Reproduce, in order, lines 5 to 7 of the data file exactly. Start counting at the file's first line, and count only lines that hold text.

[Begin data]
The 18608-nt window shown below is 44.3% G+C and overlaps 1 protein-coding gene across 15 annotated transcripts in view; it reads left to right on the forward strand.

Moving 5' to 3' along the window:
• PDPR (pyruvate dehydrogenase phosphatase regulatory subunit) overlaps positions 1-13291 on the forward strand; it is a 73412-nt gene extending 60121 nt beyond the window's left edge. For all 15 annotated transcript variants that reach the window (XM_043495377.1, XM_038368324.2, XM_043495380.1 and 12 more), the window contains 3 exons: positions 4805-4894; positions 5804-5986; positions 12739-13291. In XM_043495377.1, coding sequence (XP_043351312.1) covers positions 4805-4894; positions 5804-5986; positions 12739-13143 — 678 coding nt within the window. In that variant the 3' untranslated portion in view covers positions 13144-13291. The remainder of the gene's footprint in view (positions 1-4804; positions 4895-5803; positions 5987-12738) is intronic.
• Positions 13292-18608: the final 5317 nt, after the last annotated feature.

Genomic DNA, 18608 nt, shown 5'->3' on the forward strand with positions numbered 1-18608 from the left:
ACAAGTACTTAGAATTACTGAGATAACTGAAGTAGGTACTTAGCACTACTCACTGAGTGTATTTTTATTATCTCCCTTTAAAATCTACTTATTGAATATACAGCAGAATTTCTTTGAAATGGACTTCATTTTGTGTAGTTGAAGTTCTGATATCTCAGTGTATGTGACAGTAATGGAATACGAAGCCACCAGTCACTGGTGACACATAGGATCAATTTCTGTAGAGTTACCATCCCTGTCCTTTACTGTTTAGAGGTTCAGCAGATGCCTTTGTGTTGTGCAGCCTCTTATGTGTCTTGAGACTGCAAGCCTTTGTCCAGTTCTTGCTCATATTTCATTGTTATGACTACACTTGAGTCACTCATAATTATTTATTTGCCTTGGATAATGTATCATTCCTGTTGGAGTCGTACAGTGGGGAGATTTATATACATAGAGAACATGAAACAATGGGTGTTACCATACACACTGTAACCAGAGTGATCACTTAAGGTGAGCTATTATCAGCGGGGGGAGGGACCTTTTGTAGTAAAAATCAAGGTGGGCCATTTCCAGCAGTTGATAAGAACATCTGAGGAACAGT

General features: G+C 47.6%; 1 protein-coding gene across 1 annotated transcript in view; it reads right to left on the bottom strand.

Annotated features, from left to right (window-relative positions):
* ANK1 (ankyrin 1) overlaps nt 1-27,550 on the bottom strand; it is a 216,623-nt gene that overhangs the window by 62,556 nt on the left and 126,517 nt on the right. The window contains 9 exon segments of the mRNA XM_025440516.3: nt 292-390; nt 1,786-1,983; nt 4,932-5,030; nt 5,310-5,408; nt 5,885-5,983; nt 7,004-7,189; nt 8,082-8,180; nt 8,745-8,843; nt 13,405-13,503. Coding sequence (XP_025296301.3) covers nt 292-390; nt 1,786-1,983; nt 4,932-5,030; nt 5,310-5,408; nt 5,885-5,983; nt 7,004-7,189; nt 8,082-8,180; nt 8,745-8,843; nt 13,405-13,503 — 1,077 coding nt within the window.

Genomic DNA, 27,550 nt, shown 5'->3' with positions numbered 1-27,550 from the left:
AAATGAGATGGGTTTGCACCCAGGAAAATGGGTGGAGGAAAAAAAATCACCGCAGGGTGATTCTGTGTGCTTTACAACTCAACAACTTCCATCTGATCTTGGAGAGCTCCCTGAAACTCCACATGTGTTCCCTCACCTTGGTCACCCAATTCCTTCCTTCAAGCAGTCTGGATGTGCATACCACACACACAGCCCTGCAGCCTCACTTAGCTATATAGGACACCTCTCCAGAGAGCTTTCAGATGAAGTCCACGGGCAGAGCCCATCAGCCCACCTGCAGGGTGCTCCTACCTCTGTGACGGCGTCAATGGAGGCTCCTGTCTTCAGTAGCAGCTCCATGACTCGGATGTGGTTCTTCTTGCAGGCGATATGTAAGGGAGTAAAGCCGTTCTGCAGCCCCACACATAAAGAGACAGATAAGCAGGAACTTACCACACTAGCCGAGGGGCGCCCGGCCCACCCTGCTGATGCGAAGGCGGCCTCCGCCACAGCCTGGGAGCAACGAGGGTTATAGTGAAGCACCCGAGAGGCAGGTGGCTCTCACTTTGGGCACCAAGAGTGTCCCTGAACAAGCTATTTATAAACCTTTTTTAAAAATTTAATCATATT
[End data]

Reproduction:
Genomic DNA, 18608 nt, shown 5'->3' on the forward strand with positions numbered 1-18608 from the left:
ACAAGTACTTAGAATTACTGAGATAACTGAAGTAGGTACTTAGCACTACTCACTGAGTGTATTTTTATTATCTCCCTTTAAAATCTACTTATTGAATATACAGCAGAATTTCTTTGAAATGGACTTCATTTTGTGTAGTTGAAGTTCTGATATCTCAGTGTATGTGACAGTAATGGAATACGAAGCCACCAGTCACTGGTGACACATAGGATCAATTTCTGTAGAGTTACCATCCCTGTCCTTTACTGTTTAGAGGTTCAGCAGATGCCTTTGTGTTGTGCAGCCTCTTATGTGTCTTGAGACTGCAAGCCTTTGTCCAGTTCTTGCTCATATTTCATTGTTATGACTACACTTGAGTCACTCATAATTATTTATTTGCCTTGGATAATGTATCATTCCTGTTGGAGTCGTACAGTGGGGAGATTTATATACATAGAGAACATGAAACAATGGGTGTTACCATACACACTGTAACCAGAGTGATCACTTAAGGTGAGCTATTATCAGCGGGGGGAGGGACCTTTTGTAGTAAAAATCAAGGTGGGCCATTTCCAGCAGTTGATAAGAACATCTGAGGAACAGT

General features: G+C 47.6%; 1 protein-coding gene across 1 annotated transcript in view; it reads right to left on the bottom strand.